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Adjusting gyuto heel to not hit the board

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Barmoley

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Some knives with tall, flat profiles hit the board with the heel and a clunk. Has anyone adjusted the heel on such knives slightly to prevent this from happening Or is it too much work and more than the heel needs to be adjusted? The heel will have to be thinned after, but what else?
 

MowgFace

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I’ve eased the heel on one knife. While sharpening, I made the burr larger towards the heel. All I really did was take the heel down .5mm or so. Not perfect, but I got rid of the thunk
 

Barmoley

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I’ve eased the heel on one knife. While sharpening, I made the burr larger towards the heel. All I really did was take the heel down .5mm or so. Not perfect, but I got rid of the thunk
That's not bad. Thanks.
 

Carl Kotte

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I’ve had the same experience with a few knives. I really dislike that clunk-feeling. I thought it was a matter of habit and that I would adjust after more time with those knives, but that never happened. I never modified any of them, but it Will be interesting to see what solutions people propose. Great topic, @Barmoley 👍🏻
 

Hamesjo

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I've run into that with a couple of knives. I'm a fan of biggish flat spots but when the profile doesn't ease into the flat spot nicely or the heel is just a bit too thunk-y I've done what @MowgFace described and basically sharpened at the heel more than the rest of the knife until it reduced enough to be curvy instead of obtrusive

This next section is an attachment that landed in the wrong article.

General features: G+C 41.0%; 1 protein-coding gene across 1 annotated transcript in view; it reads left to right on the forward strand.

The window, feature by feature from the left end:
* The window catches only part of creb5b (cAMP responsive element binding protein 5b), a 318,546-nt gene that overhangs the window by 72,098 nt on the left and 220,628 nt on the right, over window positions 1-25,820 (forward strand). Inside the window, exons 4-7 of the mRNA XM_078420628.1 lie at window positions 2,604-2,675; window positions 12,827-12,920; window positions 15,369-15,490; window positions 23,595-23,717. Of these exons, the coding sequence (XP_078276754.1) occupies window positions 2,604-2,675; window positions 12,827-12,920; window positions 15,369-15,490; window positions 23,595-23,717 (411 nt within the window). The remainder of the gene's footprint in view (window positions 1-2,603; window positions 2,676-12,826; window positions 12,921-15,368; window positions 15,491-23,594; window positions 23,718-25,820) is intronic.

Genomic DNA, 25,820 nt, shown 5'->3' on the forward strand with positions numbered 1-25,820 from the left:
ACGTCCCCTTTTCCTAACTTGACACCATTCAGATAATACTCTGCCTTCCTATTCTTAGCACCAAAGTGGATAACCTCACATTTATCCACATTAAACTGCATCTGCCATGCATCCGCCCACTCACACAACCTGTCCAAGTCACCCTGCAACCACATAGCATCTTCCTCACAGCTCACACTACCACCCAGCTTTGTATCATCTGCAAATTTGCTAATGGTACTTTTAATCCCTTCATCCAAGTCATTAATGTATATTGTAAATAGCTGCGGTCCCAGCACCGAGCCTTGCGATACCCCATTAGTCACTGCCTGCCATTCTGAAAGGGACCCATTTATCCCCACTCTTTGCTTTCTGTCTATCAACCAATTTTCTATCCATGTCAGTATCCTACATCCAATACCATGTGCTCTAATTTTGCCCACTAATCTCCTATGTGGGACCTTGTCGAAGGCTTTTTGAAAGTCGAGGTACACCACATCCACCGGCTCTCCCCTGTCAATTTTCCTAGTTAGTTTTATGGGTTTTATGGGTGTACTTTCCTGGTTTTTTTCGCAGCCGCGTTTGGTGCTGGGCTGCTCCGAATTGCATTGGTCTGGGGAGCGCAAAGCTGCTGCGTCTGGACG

I'm not sure if it helps much but instead of sharpening in a straight, forward backwards motion I kind of sweep at the heel when my goal is to adjust it. Kind of following a curve along the profile...say I start my pass at a 45 degree angle of knife to stone and I end up nearly 90 degrees by the heel.
 

Benuser

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When thinning go on until the entire original edge has gone. Use one continuous motion, edge trailing, starting from the tip. It eliminates any deadly flat spot. At the end, lift the tip very, very slightly. So, the widest point of the blade will slightly move forward — by 3/8" or so.
 

ian

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Yea, just do what others have said and sharpen more at the heel. Doesn’t take long. And if the knife becomes a little thick at the heel, who cares?
 

Matus

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@Barmoley - if the flat spot is hitting the board as you described, than the maker made a mistake (IMO). It is rare to find this on a JP knife, I have seen it once or twice on a knife made by western makers.
 

esoo

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@Barmoley - if the flat spot is hitting the board as you described, than the maker made a mistake (IMO). It is rare to find this on a JP knife, I have seen it once or twice on a knife made by western makers.
The Kono YS-M has this flat spot - noted in the CKTG vid and I see it on the knife I got.

Interestingly the knife I have with the least flat area - ZKramer Carbon 10" - also has the same problem.
 

DitmasPork

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Some knives with tall, flat profiles hit the board with the heel and a clunk. Has anyone adjusted the heel on such knives slightly to prevent this from happening Or is it too much work and more than the heel needs to be adjusted? The heel will have to be thinned after, but what else?
How flat is too flat for your preferences? I have some knives where I’ve encountered a similar issue, but I’ll usually adjust my cutting technique to compensate.